Consider these two quotes about two contracts the Department of Defense says are key to modernizing networks and advancing its computing power:
“The war fighter is absolutely waiting for this.”
“It is one of the crown jewels that we have as part of our IT reform.”
The first quote is how former U.S. Defense Department Chief Information Officer Dana Deasy described the department’s need for the Joint Enterprise Defense Infrastructure cloud contract in August 2019. More than a year and a half later, the enterprise cloud that was supposed to house data across all classification levels hasn’t been built despite a contract award in late 2019.
The second quote comes from one of Deasy’s deputies about the Defense Enclave Services contract, an IT services deal to create a common network for DoD offices that aren’t under the military services, known as the fourth estate agencies.
What do the two contracts have in common? Officials are emphatic that they serve a critical needs for the department, resulting in flashy price tags awarded to a single company for each project. The JEDI cloud has a ceiling of $10 billion over 10 years, while the DES contract could be worth more than $11 billion over a decade.
The JEDI contract attracted the major cloud providers, with Microsoft ultimately winning, but it has been tied up in court over accusations of political interference and evaluation errors. Likewise, the DES contract will attract major IT integrators. Could the department stumble into another boondoggle with the DES contract? Experts told C4ISRNET that any high-dollar procurements are likely to face protests, but they don’t expect the say level of controversy.
“Any contract can be protested,” said David Mihelcic, former chief technology officer of the Defense Information System Agency. “It seems like the trend these days [is] most large contracts are protestable.”
The JEDI cloud is meant to serve as an enterprise-wide cloud computing environment that will carry 80 percent of the department’s systems in an effort to reduce stovepipes to ease access to data. The DES contract, meanwhile, contains cloud computing services, network management, IT infrastructure and help desk services.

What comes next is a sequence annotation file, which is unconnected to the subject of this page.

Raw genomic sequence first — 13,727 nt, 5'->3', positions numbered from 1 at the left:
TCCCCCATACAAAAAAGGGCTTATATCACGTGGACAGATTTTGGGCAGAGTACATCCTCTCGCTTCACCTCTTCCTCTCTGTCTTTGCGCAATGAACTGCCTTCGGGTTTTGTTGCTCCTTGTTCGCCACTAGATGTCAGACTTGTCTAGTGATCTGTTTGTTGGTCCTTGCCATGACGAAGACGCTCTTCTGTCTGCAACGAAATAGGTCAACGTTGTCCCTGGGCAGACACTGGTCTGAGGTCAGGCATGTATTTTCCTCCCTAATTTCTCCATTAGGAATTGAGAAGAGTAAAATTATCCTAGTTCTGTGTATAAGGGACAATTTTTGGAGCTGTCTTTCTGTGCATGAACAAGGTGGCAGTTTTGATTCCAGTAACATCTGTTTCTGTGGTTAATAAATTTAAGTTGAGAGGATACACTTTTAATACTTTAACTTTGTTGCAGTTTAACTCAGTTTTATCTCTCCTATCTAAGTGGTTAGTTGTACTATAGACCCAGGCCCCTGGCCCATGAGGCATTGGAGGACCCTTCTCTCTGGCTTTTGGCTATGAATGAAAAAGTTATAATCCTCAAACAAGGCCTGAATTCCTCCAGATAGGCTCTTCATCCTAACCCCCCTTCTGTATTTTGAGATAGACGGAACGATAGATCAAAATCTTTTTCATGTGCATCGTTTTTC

“It’s a forcing mechanism to get all of the fourth estate agencies on a set of standard services,” said Chris Cornillie, a federal technology market analyst at Bloomberg Government. “It’s basically a way to get everyone on the same page, much in the same way that JEDI cloud was originally devised as a way to get all of the military services onto the same platform, enabling them to share data and leverage artificial intelligence.”
The Defense Enclave Services contract has been a much quieter process so far. The department released its final RFP in December without problem, a far cry from the JEDI cloud RFP that was twice protested as unfair after its release and later ended up in court.
The JEDI cloud further suffered in part because of the intrigue around involvement in the contract by President Donald Trump, accused by Amazon Web Services of meddling in the contract to steer the lucrative award away from AWS because of the former president’s distaste for Amazon CEO Jeff Bezos.
“I’m certain you’re not going to see that level of intrigue with this is DES competition,” said Mihelcic, now a consultant at technology market insights firm DMMI.
Another key difference is that JEDI would have massive business implications for major cloud providers if a single vendor was able to demonstrate that it could take on databases hosted by a competitor, Cornillie said, but with DES, it’s a “traditional competition among government contractors.”
He also pointed out that DES will have several subcontracting opportunities, whereas with JEDI, the winner would keep the bulk of the cash.
“It’s perhaps not a total loss for an integrator that doesn’t win the prime spot” on the DES contract, Cornillie said.
Alleged technical errors have been a thorn in the side of the department on cloud acquisition lately. A Court of Federal Claims judge halted work on the JEDI cloud based on AWS’ accusations that the DoD technical evaluators incorrectly reviewed the company’s proposal. In another $7 billion cloud contract, known as the Defense Enterprise Office Solutions cloud, the DoD twice accidentally released proprietary information to a competing company, delaying the award several months.
To ensure another critical solution doesn’t face similar fates, the department will have be meticulous through each stage of the contracting process.
“The losers (of the DES contract) will think long and hard about whether or not the evaluation was conducted fairly and equitably and may end up protesting that, but we’re not going to see anywhere near this level of intrigue” that came with JEDI, Mihelcic reiterated.
Andrew Eversden covers all things defense technology for C4ISRNET. He previously reported on federal IT and cybersecurity for Federal Times and Fifth Domain, and worked as a congressional reporting fellow for the Texas Tribune. He was also a Washington intern for the Durango Herald. Andrew is a graduate of American University.